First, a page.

The front porch dining room
photo: Lindsey Shere
Berkeley, March 8, 2013—ANOTHER TRIP SOUTH to Berkeley today on business — unexpectedly.
I learned of the fire while drinking my second cup of coffee at breakfast, looking at e-mail on the iPhone. Hmmm: something from my brother Jim: Subject: Chez Panisse; body:
I just learned about the loss— I'm so sorry.Well, that caught me up in a hurry. I phoned Alice, got her friend Marcia on her cell phone: yes, there'd been a fire.
We drove right down, of course. Lots of people standing around watching the firemen going about their meticulous work. We sat in on a meeting of department heads: chefs, floor managers, grounds people, office people — maybe twelve or fifteen people altogether. Alice, of course, and our general manager Jennifer, who's rock-solid, a real blessing.
So many things to deal with, so quickly. Inventory. Save what we can; dump what we can't. Reservations: call people back, apologize, cancel reservations. Insurance: our fine agent was already there, of course, assuring us we were in good shape. I am impressed with the calm and professionalism of everyone I see.
I stepped into the kitchen, through the back door, and was immediately assailed by the smell of smoke — a very unpleasant smoke, not at all nice. But the kitchen looks completely normal, other than being empty of people and work. Spic and span.
The downstairs dining room looks normal except for the porch, which is a bit of a disaster. Its windows are all broken out, the banquettes partially torn out, and a couple of rectangular holes have been cut right through the floor: you can look through them to the charred posts and joists below the porch.
The fire had started there in the crawl space below the front porch, immediately underneath the sprinkler concealed in the copper chandelier that hung in the center of the porch ceiling. When you replace all this, a fireman said to me, you should keep that sprinkler, and bronze it or gold-plate it, and keep it on a desk somewhere; it probably saved the building.
I go upstairs: the café looks completely normal, but of course smells just as smoky as the downstairs, even though all the doors and windows are wide open. A professional cleaning crew is already assessing the damage, and tell me it's not as bad as it seems, they can eradicate all traces of the smell relatively quickly.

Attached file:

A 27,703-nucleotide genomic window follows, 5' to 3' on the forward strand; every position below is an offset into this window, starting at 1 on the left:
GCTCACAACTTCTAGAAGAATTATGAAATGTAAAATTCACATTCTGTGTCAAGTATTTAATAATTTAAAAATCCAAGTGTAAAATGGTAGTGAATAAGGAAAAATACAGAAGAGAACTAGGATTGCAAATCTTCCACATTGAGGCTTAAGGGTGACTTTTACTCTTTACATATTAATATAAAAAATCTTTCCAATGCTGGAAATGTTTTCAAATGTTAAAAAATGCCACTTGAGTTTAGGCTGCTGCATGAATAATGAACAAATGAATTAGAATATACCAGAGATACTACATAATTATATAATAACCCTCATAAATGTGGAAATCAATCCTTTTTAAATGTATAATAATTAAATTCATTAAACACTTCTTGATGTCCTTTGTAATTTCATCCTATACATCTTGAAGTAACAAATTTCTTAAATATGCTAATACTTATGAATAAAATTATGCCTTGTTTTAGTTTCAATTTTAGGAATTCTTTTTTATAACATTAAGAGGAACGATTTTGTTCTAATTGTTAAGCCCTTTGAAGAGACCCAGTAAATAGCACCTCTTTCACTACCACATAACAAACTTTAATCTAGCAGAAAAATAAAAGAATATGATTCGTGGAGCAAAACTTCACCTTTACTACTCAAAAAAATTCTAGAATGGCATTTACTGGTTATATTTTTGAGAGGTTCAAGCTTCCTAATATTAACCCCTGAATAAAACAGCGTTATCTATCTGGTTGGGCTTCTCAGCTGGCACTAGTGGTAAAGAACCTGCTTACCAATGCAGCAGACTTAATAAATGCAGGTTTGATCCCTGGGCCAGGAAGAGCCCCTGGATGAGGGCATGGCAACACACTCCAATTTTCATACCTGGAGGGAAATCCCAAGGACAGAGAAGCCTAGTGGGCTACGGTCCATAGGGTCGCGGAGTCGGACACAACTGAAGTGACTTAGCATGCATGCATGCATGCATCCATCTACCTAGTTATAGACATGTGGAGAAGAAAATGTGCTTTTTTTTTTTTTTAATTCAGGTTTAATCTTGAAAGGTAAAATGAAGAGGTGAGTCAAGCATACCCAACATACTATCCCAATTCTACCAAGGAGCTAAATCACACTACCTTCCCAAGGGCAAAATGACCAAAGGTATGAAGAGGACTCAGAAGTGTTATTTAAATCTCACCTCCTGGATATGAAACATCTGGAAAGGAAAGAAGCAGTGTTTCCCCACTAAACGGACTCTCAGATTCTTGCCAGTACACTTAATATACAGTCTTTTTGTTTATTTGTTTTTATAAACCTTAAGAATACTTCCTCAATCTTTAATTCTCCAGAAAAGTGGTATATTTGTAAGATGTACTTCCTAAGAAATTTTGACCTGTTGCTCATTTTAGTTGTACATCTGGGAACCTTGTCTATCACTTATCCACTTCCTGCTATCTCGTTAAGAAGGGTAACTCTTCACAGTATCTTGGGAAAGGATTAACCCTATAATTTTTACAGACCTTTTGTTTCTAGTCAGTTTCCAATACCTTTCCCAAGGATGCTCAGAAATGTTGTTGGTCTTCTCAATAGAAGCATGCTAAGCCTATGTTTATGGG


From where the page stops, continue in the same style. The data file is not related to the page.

Outside, crews from three or four television stations are patiently waiting to interview anyone they find. I talk to a nice young woman from ABC, who asks if I'd be comfortable being interviewed on camera. Well, actually, no, I wouldn't, I say, but thanks for asking. Don't mention it, she says; I'm sorry for the loss.
We hope we can have the café up and running by the end of next week, but it'll be nip and tuck. Downstairs will undoubtedly take a little longer, though it should be possible to be serving downstairs while reconstruction is going on.
Nothing I write here is official, of course, simply my view of things. The office will undoubtedly have a notice on the restaurant website when they can get to it.
Oh well: time for lunch. We troop down to Picante for some rajas — potatoes and chili peppers, a favorite of mine, with a side of pinto beans and some guacamole and, why not, a Margarita. Everything smells of smoke. We think about all the people: our insurance agent, the firemen and the police, the bystanders, the folks at the Cheese Board who rushed pizzas over for the restaurant staff. The wonderful people who work at Chez Panisse, our family, who are so dedicated, and such fine men and women.
We think about the last time something like this happened, nearly thirty years ago — a much more serious fire: but we were up and running before too long, better than ever. About the many events since, so many so pleasurable, and the few that were terribly sad. Why not: I have another Margarita, and we drive back home, and look at the news, and the e-mail and the Facebook messages. And I answer them here, apologizing for the departure from the Eatingday routine, but I know you'll understand.
• Chez Panisse, 1517 Shattuck Avenue, Berkeley
• Picante, 1328 6th Street, Berkeley; (510) 525-3121